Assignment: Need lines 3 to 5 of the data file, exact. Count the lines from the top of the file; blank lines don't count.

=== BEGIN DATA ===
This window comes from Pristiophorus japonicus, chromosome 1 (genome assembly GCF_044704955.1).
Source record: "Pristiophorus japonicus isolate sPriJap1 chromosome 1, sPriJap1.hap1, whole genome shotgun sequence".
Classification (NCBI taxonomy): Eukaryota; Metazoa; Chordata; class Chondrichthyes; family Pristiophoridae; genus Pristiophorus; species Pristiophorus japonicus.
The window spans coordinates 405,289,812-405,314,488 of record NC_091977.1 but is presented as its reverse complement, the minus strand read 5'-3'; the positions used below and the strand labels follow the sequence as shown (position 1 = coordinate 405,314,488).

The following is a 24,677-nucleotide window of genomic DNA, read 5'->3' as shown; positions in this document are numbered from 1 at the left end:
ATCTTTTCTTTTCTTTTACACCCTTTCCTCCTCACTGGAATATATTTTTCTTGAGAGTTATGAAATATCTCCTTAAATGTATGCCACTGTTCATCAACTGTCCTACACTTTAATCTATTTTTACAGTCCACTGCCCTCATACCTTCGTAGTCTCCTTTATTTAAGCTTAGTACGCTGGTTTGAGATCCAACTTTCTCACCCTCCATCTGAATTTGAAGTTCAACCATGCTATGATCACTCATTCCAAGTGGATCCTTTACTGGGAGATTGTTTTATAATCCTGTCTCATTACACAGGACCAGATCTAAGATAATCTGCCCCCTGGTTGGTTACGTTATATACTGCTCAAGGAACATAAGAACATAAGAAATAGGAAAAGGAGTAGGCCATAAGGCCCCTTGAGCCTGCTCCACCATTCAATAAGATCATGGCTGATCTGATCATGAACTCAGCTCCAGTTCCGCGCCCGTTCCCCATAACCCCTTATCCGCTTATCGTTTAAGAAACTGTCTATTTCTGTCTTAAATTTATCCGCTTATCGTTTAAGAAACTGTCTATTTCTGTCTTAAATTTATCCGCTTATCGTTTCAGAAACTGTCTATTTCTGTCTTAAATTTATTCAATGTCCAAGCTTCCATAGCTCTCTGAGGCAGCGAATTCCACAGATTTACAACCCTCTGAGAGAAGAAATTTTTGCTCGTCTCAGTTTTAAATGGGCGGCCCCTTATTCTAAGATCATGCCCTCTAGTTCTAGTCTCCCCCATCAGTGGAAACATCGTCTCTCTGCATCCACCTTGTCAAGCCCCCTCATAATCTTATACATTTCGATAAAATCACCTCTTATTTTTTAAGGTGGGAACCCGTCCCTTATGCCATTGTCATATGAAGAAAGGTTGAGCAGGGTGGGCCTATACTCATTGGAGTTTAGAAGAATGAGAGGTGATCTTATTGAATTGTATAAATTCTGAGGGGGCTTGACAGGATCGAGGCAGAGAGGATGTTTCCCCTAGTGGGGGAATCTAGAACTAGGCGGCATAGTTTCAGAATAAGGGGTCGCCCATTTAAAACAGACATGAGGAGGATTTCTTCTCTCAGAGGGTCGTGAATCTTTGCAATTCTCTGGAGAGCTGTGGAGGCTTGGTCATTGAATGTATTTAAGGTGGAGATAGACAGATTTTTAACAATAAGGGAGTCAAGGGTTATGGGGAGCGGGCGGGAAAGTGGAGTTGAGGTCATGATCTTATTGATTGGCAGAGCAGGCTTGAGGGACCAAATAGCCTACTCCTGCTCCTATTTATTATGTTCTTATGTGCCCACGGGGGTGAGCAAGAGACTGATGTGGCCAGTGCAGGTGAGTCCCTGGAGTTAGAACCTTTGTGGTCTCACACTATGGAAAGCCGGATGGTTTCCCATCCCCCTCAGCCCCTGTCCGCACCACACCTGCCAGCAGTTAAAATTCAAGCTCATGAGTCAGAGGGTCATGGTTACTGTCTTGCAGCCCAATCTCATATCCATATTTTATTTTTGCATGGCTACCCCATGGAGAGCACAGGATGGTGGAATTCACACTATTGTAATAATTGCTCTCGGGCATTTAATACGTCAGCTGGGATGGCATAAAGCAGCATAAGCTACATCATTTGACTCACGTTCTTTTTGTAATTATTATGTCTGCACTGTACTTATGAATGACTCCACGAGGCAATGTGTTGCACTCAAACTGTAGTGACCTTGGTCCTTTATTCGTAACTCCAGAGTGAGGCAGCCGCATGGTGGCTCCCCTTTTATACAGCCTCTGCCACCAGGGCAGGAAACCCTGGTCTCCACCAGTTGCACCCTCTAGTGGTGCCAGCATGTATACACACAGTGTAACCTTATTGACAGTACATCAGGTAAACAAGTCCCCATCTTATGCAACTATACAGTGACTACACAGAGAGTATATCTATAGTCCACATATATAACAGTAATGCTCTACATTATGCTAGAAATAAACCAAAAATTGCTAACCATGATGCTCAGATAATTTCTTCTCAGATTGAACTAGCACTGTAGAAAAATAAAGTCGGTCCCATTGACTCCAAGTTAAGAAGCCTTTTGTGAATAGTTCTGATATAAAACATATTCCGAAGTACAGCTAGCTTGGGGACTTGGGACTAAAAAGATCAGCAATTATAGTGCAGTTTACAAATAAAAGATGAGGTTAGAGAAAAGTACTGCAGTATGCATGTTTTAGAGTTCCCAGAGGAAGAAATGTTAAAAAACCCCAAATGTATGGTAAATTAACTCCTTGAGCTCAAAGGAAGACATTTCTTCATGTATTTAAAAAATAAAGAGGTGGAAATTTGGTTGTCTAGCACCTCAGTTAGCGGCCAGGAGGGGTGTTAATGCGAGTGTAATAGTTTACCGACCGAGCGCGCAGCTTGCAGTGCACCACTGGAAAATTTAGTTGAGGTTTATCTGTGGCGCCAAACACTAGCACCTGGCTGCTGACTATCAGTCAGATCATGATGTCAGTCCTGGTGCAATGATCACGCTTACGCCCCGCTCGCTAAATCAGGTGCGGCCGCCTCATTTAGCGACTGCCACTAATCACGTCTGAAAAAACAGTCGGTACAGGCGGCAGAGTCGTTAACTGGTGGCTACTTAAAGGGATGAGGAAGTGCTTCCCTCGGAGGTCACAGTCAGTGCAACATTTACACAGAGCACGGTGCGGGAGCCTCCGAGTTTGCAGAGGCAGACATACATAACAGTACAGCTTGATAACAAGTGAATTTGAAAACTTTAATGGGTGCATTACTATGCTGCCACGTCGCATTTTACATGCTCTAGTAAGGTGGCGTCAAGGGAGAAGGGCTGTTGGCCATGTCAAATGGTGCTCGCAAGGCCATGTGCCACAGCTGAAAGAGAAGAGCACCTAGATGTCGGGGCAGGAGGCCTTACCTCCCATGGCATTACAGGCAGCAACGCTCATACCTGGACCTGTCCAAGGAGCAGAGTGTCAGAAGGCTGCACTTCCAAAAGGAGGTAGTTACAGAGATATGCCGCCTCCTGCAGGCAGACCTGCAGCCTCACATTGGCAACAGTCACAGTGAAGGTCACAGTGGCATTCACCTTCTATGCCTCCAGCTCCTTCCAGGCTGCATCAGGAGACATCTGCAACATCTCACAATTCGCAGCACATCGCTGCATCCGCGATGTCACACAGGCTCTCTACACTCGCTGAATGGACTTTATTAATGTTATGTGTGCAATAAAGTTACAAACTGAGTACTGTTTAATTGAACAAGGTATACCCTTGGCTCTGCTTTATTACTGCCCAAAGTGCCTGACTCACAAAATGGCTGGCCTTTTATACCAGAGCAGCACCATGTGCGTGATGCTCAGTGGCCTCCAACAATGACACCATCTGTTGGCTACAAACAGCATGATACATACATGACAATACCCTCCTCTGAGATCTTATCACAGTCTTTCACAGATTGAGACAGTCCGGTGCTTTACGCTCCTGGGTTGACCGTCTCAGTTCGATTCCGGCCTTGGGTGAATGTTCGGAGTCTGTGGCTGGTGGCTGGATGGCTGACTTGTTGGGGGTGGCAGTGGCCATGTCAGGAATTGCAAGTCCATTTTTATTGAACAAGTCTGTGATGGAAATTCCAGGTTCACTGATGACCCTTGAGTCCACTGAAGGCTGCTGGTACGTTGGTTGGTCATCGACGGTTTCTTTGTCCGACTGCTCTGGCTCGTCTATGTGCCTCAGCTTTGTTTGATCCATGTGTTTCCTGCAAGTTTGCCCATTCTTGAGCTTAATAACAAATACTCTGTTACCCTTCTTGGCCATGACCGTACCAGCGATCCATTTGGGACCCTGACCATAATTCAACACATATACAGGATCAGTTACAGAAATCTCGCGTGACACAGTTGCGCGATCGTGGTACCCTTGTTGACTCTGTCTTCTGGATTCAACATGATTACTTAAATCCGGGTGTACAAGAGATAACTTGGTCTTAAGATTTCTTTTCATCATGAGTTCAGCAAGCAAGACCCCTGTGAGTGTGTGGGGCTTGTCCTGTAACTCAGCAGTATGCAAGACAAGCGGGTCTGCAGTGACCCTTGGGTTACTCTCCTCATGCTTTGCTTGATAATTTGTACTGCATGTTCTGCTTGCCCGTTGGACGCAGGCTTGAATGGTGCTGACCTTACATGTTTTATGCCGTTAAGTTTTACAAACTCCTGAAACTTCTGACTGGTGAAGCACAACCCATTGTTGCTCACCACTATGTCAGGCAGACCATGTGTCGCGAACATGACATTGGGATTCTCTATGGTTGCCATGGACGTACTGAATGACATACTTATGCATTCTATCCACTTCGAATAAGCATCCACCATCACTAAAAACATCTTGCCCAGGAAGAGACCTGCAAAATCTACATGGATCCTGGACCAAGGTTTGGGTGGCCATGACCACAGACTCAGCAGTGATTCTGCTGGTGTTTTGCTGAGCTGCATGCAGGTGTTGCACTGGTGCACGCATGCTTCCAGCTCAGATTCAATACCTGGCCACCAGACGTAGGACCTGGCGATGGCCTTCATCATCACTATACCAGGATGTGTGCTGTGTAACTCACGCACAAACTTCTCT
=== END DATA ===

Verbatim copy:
Classification (NCBI taxonomy): Eukaryota; Metazoa; Chordata; class Chondrichthyes; family Pristiophoridae; genus Pristiophorus; species Pristiophorus japonicus.
The window spans coordinates 405,289,812-405,314,488 of record NC_091977.1 but is presented as its reverse complement, the minus strand read 5'-3'; the positions used below and the strand labels follow the sequence as shown (position 1 = coordinate 405,314,488).

The following is a 24,677-nucleotide window of genomic DNA, read 5'->3' as shown; positions in this document are numbered from 1 at the left end: